Importance of Dreams in Of Mice and Men
Many people have dreams in Of Mice and Men but I intend to discuss the dreams of Lennie, Candy and Curley's wife.
Lennie's dream is of owning a farm of his own with George. In his dream he looks after the rabbits. He likes this idea because he likes to pet things and the small things he finds as he is travelling around, like mice, are too easily hurt or killed when he pets them heavily. Rabbits
are big enough for him to look after without hurting them. He also remembers that he used to pet rabbits when he lived with his Aunt Clara.
As George and Lennie travel around they tell each other their dream as a way of coping with the loneliness of being migrant workers in America in the 1930s. Unlike most men in their position, they have something to look forward to and something to share. At the beginning of the novel, it seems that George and Lennie's dream is just a fantasy that will never come true, but when they meet Candy things change
. Candy has almost enough money to buy a small farm. If George and Lennie save their money and don't get 'canned' (fired from their jobs) it seems that the three of them would really be able to achieve their dream. Lennie's dream also affects Crooks, the stable buck. Lennie shares his dream with him and for a moment even Crooks has a vision of a better life.
Candy doesn't have much hope at the start of the story, but when he meets Lennie and George and finds out what they are planning, he suddenly sees how his future could be different. Candy is most worried about being useless. He knows that he is employed on the ranch because he lost his hand there, but he is afraid that eventually he will be canned. If this happens, he will have nowhere to go and no one to care about him. When he hears George and Lennie's dream he sees a future in which he will own a farm and be forever safe from being canned. He is willing to put up his compensation money to achieve his dream and he has the pleasure of planning what he will do on his own place. Candy's dream is shattered by the death of Lennie.
Curley's wife has a different dream. She dreams
of being a film star. She obviously hated the place where she grew up and when she was told she had the potential to be in movies she thought she could escape to Hollywood. However, she never got as far as Hollywood and ended up being trapped on the ranch with no one to talk to. Curley is not interested in her dream and the only person she finds to share it with is Lennie. Curley's wife's dream is also ended by Lennie.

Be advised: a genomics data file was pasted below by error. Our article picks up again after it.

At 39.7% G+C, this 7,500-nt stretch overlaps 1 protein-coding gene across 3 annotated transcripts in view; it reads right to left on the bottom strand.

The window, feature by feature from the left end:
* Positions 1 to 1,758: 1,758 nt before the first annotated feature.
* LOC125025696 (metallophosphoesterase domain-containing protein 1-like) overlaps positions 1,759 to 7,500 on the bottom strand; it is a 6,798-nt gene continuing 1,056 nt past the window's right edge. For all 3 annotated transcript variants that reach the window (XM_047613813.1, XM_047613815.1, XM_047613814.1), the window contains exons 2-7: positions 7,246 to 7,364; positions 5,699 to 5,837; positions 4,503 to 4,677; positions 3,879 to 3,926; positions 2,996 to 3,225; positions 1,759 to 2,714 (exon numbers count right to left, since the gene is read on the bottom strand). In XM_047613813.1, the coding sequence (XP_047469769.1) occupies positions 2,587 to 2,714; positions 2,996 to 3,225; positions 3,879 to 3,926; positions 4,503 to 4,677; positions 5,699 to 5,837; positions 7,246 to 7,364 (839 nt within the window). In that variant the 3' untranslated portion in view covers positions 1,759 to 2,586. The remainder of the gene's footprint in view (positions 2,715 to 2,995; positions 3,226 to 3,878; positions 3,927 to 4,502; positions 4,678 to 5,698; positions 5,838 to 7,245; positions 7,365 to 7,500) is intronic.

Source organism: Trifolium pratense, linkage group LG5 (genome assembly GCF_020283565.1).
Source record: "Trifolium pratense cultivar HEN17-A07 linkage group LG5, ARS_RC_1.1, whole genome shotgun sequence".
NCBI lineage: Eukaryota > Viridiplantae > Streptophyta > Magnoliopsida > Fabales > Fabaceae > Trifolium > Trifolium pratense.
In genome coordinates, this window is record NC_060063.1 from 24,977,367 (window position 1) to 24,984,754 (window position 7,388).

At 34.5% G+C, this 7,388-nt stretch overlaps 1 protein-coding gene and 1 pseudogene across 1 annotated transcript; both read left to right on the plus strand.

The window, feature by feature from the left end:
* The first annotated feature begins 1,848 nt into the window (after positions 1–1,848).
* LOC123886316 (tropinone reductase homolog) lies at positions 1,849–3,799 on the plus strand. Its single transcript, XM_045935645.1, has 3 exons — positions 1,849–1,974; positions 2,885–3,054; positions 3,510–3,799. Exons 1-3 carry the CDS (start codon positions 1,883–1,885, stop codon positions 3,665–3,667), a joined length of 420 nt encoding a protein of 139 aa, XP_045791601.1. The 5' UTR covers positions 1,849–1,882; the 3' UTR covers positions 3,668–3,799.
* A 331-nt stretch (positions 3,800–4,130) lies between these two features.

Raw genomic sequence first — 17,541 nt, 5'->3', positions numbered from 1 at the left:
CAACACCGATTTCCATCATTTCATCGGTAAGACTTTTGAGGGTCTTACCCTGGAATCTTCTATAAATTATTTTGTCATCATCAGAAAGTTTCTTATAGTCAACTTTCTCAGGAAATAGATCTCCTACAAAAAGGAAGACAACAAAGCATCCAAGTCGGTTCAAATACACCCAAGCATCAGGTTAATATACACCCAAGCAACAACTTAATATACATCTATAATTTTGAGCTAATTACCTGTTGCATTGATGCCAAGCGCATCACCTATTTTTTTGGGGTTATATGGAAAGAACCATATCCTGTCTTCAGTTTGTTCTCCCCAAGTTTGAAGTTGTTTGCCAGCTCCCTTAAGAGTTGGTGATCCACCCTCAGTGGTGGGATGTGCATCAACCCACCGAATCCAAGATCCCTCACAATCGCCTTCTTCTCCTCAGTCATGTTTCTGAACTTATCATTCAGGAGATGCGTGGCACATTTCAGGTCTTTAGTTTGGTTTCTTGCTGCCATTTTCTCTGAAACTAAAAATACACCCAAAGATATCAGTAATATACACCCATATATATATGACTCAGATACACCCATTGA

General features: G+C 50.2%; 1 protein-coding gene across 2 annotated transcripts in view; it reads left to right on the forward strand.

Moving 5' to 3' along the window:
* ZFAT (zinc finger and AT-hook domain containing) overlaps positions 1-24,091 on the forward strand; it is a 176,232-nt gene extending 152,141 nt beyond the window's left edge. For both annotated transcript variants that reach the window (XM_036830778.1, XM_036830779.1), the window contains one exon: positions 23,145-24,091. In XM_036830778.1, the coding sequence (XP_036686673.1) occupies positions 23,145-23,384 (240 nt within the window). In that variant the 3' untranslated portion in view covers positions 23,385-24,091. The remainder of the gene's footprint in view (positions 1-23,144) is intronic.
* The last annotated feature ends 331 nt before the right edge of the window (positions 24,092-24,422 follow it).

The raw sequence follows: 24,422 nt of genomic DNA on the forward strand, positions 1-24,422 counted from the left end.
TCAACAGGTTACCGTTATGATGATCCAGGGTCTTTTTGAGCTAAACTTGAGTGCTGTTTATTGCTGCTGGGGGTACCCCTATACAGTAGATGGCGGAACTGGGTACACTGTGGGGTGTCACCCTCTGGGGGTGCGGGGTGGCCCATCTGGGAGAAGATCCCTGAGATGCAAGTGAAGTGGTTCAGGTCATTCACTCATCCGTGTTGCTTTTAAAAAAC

All three dreams make me feel differently about the characters. Without his dream Lennie would have had no direction in his life and his behaviour would be annoying rather than sad. As it is, Lennie's dream gives hope to George, Candy and even Crooks. Lennie's ambition to look after rabbits shows him to be a gentle man in spite of the violence that goes on in the novel. Crooks' dream of sharing in George and Lennie's plans gives him more depth, particularly after the death of his dog. Curley's wife's dream reveals another side to her character. Generally in the story she appears to be trying to get the men into trouble, but her dreams and frustrations show that she is as lonely as the other people on the farm.
John Steinbeck makes very good use of dreams throughout the novel. Each character is shown to have greater depth than we might have expected and we are able to see how lonely and disappointed their lives are through the quite humble ambitions that they have. The men just want some sort of security in their lives whereas Curley's wife wants to escape from the boredom and loneliness of being the boss's daughter-in-law.
Lennie's dream holds the whole novel together. We hear it at the beginning, when it sounds like fantasy. We hear it in the middle, when it seems likely it may come true, then we hear it again at the end when everybody's dreams have been shattered. Steinbeck doesn't give the migrant workers unrealistic ambitions but he does show how conditions during the Great Depression frustrated them. This is most clearly shown by Crooks who talks about not only George and Lennie's dream but the dreams of many men at that time for a piece of land of their own.